If in the high pitch we had to resort to a desperate measure , it is reasonable to expect, however, that things now will change . And that phase two is managed with more lucidity and farsightedness : it is precisely on this that we have tried to ask the experts for further details. Ricciardi he explained to us what is the road he has in mind: “The reopening could take place in different speeds . Not for population groups, for example by continuing not to circulate the elderly or those most at risk, but in a more refined way, ad personam . To do this, however, we must first broaden the infill strategy : let's assume, for example, to take the temperature at all factory workers and then buffer all those with high temperatures. Or, more generally, to immediately subject anyone who complains to the swab even a single symptom . This strategy must be combined with a system of technological tracking (to which you adhere on a voluntary basis) that allows you to reconstruct the movements and contacts of those who test positive. These contacts will then be in turn subjected to the buffer , and isolated if positive “. According to Ricciardi, the system will be tested in the next two weeks and should be ready by the end of the month.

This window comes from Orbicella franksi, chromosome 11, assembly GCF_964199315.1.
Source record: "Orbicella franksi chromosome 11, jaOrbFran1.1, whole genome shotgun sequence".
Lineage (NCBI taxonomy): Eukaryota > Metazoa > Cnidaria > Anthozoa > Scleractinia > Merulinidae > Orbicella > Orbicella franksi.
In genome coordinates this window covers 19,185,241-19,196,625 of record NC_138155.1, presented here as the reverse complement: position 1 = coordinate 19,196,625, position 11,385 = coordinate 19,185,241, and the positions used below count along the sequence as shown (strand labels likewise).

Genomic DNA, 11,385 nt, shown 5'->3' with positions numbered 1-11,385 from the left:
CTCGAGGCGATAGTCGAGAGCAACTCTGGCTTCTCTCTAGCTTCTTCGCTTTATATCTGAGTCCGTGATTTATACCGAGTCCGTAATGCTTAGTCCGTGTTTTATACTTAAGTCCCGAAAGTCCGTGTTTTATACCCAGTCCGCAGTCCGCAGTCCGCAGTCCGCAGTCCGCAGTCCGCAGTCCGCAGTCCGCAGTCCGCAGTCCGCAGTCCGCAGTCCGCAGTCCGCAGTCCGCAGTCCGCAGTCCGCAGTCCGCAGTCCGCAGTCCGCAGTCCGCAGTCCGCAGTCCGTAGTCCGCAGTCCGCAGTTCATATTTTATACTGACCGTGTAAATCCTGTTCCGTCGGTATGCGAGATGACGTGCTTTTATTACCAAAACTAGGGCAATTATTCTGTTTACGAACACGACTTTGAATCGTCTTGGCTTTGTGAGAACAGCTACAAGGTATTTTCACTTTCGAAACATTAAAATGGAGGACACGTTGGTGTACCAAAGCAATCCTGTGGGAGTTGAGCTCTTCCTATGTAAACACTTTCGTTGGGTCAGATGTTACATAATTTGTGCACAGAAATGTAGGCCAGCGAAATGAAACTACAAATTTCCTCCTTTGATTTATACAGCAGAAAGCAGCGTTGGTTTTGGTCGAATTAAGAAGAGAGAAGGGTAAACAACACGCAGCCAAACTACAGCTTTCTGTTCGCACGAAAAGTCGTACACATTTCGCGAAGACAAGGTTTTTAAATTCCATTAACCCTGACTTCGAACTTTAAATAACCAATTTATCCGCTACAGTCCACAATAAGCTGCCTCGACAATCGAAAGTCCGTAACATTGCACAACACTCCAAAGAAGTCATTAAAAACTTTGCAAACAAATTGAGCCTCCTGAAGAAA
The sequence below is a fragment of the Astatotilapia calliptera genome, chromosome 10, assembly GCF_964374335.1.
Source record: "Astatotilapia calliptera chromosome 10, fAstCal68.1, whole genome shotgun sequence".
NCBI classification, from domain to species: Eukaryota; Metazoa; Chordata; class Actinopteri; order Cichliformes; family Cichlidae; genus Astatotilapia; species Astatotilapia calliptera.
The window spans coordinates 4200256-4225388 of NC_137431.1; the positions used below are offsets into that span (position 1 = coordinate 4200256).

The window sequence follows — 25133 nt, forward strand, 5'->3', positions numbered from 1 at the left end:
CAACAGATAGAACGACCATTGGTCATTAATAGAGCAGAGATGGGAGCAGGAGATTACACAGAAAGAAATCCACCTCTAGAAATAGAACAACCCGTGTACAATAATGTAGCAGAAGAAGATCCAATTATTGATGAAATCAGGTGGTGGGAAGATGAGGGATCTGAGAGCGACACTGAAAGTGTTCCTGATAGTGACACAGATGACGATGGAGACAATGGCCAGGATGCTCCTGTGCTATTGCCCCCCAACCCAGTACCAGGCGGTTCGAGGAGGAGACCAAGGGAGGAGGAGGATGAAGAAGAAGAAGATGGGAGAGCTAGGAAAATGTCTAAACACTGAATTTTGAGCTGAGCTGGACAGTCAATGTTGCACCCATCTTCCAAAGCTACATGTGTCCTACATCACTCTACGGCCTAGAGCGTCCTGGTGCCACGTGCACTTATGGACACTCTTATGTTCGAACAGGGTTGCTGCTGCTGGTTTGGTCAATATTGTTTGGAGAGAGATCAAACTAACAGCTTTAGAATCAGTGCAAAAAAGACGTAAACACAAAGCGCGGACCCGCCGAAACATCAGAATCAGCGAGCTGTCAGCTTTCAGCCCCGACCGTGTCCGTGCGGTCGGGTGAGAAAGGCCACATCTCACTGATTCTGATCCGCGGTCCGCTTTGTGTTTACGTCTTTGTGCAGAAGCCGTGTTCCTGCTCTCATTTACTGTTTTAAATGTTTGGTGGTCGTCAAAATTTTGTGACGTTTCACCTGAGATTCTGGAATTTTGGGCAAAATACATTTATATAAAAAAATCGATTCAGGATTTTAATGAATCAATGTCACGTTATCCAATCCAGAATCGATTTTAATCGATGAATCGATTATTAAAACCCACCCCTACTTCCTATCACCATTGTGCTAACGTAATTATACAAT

Other ideas, such as the diversified reopening in different regions of Italy, are in any case under consideration: “The hypothesis of loosen the measures in the North , the production center of the country, where it is assumed that there is more immunity, makes sense “, says Rezza. “But in the same way you can think of reopening the Center South , where there are fewer infections. Both hypotheses are on the table and must be studied with caution in order to guarantee maximum citizens' safety “. No imbalance in one direction or the other for now.
Another idea is to reopen first the less risky productive activities , such as working in the fields, and still leaving the others closed, such as dental offices. More likely, to be able to overcome the emergency it is necessary to put in place a weighed together of all these measures. And above all it must be done quickly, under penalty of incalculable repercussions on the economy and consequently also on the health of citizens: an analysis on the German situation, for example, conducted by the experts of Robert Koch Institut , shows for example that managing to stop the virus race by Easter the economic consequences of the lockdown would be similar to that of the depression of 2009 .
A terrible scenario, of course, but not the worst : in the event that the measures do not take effect, the experts calculated a decrease in the gross domestic product of the 32% and of the industrial production of 47%. In Italy, it could probably be much worse. And this situation, the authors continue, would have “social and political consequences difficult to imagine” . Which would generate, in cascade, disastrous consequences also on health , with increases in infant mortality , suicides And the incidence of all pathologies. A tragic spiral in which we cannot in any way risk being channeled.